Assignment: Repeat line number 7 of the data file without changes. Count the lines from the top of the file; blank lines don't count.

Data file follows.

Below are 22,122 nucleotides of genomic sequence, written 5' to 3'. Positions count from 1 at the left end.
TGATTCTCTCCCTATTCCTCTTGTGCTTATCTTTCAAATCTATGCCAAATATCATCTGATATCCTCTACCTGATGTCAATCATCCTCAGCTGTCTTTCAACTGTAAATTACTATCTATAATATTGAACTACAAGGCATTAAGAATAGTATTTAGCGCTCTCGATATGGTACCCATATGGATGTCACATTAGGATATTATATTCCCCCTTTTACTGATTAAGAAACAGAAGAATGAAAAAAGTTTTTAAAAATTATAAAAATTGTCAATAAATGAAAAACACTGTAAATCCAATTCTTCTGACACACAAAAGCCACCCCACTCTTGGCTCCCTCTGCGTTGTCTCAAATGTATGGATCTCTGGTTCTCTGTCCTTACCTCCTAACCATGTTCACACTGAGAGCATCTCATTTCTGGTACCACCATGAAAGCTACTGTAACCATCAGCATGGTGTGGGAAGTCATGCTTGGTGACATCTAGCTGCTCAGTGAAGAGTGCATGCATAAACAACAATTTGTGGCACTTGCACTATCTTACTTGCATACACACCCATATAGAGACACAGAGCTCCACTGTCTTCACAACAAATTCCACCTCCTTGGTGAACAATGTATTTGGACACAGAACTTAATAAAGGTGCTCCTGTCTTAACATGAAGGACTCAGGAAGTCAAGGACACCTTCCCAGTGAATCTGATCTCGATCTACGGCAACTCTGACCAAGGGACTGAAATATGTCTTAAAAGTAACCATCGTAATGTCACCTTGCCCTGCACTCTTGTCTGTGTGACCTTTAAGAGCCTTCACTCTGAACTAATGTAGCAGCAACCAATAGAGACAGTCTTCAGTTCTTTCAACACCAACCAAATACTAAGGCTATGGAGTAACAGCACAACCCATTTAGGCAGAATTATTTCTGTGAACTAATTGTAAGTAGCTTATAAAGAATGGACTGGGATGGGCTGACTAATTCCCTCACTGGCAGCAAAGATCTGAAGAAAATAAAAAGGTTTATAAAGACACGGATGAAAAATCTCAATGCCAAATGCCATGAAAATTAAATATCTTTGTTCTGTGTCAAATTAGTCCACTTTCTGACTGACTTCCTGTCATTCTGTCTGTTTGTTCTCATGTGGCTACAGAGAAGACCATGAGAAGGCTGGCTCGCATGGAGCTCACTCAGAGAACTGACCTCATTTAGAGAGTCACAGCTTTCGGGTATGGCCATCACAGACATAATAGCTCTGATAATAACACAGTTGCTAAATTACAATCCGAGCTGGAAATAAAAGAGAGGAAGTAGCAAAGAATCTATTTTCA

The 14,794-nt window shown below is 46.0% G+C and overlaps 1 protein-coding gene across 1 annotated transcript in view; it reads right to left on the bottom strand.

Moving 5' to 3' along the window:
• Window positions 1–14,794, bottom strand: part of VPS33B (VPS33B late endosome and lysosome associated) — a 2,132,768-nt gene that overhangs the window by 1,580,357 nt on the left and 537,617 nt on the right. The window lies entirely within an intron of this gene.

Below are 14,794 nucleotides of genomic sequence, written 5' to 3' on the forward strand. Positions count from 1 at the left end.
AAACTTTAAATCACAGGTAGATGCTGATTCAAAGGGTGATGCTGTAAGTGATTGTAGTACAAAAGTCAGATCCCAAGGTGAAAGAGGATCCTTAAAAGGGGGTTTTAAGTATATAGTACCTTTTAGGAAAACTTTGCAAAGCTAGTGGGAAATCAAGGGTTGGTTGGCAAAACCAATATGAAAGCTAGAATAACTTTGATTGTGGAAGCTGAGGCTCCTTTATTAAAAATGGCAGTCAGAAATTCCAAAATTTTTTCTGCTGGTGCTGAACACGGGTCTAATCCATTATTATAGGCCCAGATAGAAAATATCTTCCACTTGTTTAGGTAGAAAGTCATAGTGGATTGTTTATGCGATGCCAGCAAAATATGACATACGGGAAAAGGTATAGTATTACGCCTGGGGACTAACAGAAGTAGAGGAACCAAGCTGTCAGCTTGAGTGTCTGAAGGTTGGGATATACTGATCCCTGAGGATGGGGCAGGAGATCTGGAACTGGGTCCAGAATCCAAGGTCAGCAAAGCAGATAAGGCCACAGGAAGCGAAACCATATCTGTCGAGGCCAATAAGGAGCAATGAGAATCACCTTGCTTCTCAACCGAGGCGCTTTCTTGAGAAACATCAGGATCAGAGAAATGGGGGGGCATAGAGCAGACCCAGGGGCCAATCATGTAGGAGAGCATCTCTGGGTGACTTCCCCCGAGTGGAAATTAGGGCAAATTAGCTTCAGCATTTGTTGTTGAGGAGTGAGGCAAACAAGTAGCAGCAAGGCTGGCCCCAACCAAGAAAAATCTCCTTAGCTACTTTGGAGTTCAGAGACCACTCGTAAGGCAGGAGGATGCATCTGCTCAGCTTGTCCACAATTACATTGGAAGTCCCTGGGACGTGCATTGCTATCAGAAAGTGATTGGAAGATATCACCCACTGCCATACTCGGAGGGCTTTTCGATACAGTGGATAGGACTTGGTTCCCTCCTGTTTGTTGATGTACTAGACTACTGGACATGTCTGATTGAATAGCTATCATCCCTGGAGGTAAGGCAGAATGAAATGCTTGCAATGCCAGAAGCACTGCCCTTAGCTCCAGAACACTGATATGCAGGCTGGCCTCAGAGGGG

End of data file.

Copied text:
AAACTTTAAATCACAGGTAGATGCTGATTCAAAGGGTGATGCTGTAAGTGATTGTAGTACAAAAGTCAGATCCCAAGGTGAAAGAGGATCCTTAAAAGGGGGTTTTAAGTATATAGTACCTTTTAGGAAAACTTTGCAAAGCTAGTGGGAAATCAAGGGTTGGTTGGCAAAACCAATATGAAAGCTAGAATAACTTTGATTGTGGAAGCTGAGGCTCCTTTATTAAAAATGGCAGTCAGAAATTCCAAAATTTTTTCTGCTGGTGCTGAACACGGGTCTAATCCATTATTATAGGCCCAGATAGAAAATATCTTCCACTTGTTTAGGTAGAAAGTCATAGTGGATTGTTTATGCGATGCCAGCAAAATATGACATACGGGAAAAGGTATAGTATTACGCCTGGGGACTAACAGAAGTAGAGGAACCAAGCTGTCAGCTTGAGTGTCTGAAGGTTGGGATATACTGATCCCTGAGGATGGGGCAGGAGATCTGGAACTGGGTCCAGAATCCAAGGTCAGCAAAGCAGATAAGGCCACAGGAAGCGAAACCATATCTGTCGAGGCCAATAAGGAGCAATGAGAATCACCTTGCTTCTCAACCGAGGCGCTTTCTTGAGAAACATCAGGATCAGAGAAATGGGGGGGCATAGAGCAGACCCAGGGGCCAATCATGTAGGAGAGCATCTCTGGGTGACTTCCCCCGAGTGGAAATTAGGGCAAATTAGCTTCAGCATTTGTTGTTGAGGAGTGAGGCAAACAAGTAGCAGCAAGGCTGGCCCCAACCAAGAAAAATCTCCTTAGCTACTTTGGAGTTCAGAGACCACTCGTAAGGCAGGAGGATGCATCTGCTCAGCTTGTCCACAATTACATTGGAAGTCCCTGGGACGTGCATTGCTATCAGAAAGTGATTGGAAGATATCACCCACTGCCATACTCGGAGGGCTTTTCGATACAGTGGATAGGACTTGGTTCCCTCCTGTTTGTTGATGTACTAGACTACTGGACATGTCTGATTGAATAGCTATCATCCCTGGAGGTAAGGCAGAATGAAATGCTTGCAATGCCAGAAGCACTGCCCTTAGCTCCAGAACACTGATATGCAGGCTGGCCTCAGAGGGG